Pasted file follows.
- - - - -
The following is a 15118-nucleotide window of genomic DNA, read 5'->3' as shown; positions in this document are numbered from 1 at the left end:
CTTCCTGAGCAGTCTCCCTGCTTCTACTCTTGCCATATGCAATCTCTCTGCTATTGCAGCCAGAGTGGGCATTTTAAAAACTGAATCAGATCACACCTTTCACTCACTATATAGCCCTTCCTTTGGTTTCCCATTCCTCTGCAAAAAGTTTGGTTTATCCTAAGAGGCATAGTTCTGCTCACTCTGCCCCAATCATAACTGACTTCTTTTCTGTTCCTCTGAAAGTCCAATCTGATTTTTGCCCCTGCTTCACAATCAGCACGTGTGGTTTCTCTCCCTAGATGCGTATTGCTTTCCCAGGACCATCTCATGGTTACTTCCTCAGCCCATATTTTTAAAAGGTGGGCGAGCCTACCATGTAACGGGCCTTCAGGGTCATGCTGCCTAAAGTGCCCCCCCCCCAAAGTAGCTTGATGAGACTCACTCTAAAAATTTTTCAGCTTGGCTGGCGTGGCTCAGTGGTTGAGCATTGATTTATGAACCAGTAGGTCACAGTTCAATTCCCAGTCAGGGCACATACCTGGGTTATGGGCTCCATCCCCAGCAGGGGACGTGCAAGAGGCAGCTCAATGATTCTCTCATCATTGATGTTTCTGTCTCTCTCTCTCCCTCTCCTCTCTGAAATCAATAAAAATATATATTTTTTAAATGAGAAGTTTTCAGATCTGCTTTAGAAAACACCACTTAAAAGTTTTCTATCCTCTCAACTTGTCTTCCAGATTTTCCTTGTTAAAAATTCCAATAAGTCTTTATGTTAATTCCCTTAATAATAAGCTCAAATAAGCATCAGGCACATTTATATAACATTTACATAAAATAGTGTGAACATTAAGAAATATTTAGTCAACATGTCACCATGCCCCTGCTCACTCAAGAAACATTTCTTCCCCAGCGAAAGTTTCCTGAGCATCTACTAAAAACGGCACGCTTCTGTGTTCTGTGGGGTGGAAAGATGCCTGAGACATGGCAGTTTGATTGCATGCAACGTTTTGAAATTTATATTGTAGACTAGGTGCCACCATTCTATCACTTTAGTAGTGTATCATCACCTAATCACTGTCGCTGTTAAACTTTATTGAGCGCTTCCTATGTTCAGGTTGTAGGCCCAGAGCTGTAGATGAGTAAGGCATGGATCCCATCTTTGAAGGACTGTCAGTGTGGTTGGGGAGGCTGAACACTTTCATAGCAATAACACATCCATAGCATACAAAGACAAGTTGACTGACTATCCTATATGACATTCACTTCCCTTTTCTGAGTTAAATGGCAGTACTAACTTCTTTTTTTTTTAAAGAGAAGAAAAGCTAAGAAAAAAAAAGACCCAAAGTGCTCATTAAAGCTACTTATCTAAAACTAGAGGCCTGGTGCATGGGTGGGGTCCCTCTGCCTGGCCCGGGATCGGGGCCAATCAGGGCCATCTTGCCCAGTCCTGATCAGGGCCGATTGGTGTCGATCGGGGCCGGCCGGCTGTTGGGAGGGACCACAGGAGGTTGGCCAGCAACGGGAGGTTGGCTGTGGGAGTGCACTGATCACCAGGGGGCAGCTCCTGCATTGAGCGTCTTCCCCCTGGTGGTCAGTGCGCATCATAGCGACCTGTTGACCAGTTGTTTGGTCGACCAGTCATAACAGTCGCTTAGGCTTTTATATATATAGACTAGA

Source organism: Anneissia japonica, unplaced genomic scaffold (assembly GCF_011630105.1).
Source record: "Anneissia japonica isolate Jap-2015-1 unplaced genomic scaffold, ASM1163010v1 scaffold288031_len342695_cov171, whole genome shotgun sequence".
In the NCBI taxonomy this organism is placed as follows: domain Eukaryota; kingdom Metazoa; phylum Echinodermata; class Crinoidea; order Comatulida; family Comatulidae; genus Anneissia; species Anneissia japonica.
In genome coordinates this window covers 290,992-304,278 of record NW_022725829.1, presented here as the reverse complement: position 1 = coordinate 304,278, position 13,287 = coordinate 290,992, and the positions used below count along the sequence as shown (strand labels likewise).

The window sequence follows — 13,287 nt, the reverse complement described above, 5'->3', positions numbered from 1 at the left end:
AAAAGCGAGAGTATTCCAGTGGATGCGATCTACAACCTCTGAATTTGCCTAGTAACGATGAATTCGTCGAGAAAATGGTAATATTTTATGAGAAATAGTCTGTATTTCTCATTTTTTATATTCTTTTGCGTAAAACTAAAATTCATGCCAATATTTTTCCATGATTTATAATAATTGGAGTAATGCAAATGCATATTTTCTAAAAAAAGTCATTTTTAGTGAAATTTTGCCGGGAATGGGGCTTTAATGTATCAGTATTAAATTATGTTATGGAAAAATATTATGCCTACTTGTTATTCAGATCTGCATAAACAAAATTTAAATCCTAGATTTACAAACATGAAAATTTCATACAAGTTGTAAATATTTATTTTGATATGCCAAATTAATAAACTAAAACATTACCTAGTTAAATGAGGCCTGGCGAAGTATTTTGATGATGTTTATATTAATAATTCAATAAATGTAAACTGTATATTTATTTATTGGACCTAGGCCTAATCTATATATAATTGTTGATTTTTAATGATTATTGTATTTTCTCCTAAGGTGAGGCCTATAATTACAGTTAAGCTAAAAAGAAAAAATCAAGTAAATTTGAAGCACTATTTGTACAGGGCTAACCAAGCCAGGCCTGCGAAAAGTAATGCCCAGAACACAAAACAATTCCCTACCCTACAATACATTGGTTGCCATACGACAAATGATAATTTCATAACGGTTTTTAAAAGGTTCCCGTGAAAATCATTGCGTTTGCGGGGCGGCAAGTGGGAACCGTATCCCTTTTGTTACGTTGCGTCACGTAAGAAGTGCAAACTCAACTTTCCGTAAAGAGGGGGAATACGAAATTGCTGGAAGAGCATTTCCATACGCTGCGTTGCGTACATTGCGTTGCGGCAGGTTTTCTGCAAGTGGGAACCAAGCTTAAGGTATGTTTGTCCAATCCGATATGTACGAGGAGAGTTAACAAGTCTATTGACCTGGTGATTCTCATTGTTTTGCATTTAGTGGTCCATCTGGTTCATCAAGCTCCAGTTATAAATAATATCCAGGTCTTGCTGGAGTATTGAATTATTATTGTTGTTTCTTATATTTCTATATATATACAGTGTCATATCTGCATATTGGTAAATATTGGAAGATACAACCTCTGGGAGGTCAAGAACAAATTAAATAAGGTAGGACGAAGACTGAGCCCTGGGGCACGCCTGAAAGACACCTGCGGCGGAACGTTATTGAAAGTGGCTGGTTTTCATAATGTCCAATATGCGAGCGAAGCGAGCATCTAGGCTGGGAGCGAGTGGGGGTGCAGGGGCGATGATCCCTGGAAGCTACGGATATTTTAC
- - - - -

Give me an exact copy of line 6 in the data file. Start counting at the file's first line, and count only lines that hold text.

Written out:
In genome coordinates this window covers 290,992-304,278 of record NW_022725829.1, presented here as the reverse complement: position 1 = coordinate 304,278, position 13,287 = coordinate 290,992, and the positions used below count along the sequence as shown (strand labels likewise).